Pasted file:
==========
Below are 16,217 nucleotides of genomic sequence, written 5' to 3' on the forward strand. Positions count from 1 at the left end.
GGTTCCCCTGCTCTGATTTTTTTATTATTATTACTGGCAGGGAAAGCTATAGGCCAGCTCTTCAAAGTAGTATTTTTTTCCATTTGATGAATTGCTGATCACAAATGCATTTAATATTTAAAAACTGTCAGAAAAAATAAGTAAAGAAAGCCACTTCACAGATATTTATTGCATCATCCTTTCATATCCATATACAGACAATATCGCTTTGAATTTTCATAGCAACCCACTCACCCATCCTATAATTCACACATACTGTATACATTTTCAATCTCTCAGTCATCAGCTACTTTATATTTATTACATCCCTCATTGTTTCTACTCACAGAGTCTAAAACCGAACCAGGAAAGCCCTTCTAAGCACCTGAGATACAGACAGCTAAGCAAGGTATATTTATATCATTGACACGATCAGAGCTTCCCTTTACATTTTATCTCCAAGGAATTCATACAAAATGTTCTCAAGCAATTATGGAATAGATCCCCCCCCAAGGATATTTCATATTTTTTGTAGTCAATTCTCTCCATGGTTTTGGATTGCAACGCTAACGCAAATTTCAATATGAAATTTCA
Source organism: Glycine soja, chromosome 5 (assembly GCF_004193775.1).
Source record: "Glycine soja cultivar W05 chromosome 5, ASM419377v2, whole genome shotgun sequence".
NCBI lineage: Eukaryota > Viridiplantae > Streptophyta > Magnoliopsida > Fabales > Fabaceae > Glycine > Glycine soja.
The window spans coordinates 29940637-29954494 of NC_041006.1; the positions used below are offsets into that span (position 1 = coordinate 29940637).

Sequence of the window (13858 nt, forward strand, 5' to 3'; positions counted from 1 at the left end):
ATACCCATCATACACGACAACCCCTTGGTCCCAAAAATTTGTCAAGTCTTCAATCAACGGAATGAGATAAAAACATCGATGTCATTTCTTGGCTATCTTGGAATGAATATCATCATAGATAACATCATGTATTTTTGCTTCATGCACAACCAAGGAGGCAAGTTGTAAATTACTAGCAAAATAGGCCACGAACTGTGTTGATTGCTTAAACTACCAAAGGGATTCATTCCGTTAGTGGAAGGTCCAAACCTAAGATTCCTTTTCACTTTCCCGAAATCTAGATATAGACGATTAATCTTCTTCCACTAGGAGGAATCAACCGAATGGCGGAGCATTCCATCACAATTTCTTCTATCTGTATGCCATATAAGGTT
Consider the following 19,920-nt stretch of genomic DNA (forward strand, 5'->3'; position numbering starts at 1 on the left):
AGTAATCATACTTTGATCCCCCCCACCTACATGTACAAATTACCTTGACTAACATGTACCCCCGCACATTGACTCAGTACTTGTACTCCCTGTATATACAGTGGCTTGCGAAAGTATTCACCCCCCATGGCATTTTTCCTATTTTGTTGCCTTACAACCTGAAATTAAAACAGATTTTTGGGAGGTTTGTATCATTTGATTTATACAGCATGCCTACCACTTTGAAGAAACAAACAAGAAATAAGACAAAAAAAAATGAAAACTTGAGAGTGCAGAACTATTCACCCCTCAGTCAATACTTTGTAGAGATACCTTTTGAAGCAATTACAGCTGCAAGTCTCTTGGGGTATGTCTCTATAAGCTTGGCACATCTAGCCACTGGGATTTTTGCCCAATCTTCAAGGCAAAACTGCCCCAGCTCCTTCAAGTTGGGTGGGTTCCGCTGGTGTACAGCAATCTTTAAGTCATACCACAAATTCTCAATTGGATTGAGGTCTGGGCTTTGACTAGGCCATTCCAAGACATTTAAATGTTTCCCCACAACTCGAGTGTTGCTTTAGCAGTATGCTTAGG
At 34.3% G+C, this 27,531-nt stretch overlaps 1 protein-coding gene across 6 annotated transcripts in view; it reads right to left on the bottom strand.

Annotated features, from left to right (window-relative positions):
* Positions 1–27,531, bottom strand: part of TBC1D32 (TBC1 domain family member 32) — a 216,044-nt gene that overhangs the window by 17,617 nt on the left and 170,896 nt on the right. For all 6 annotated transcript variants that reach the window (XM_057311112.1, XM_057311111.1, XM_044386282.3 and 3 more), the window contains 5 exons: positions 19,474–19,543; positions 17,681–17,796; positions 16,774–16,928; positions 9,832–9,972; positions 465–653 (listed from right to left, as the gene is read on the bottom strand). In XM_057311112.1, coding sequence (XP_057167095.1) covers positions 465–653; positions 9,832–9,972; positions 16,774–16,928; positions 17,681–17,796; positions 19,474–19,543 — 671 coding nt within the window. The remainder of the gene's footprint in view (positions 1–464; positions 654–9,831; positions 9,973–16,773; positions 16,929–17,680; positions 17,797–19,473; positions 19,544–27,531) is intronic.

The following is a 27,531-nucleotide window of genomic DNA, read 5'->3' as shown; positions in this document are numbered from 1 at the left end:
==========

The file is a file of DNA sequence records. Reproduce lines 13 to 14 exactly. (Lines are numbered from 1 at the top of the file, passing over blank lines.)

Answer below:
* Positions 1–27,531, bottom strand: part of TBC1D32 (TBC1 domain family member 32) — a 216,044-nt gene that overhangs the window by 17,617 nt on the left and 170,896 nt on the right. For all 6 annotated transcript variants that reach the window (XM_057311112.1, XM_057311111.1, XM_044386282.3 and 3 more), the window contains 5 exons: positions 19,474–19,543; positions 17,681–17,796; positions 16,774–16,928; positions 9,832–9,972; positions 465–653 (listed from right to left, as the gene is read on the bottom strand). In XM_057311112.1, coding sequence (XP_057167095.1) covers positions 465–653; positions 9,832–9,972; positions 16,774–16,928; positions 17,681–17,796; positions 19,474–19,543 — 671 coding nt within the window. The remainder of the gene's footprint in view (positions 1–464; positions 654–9,831; positions 9,973–16,773; positions 16,929–17,680; positions 17,797–19,473; positions 19,544–27,531) is intronic.

The following is a 27,531-nucleotide window of genomic DNA, read 5'->3' as shown; positions in this document are numbered from 1 at the left end: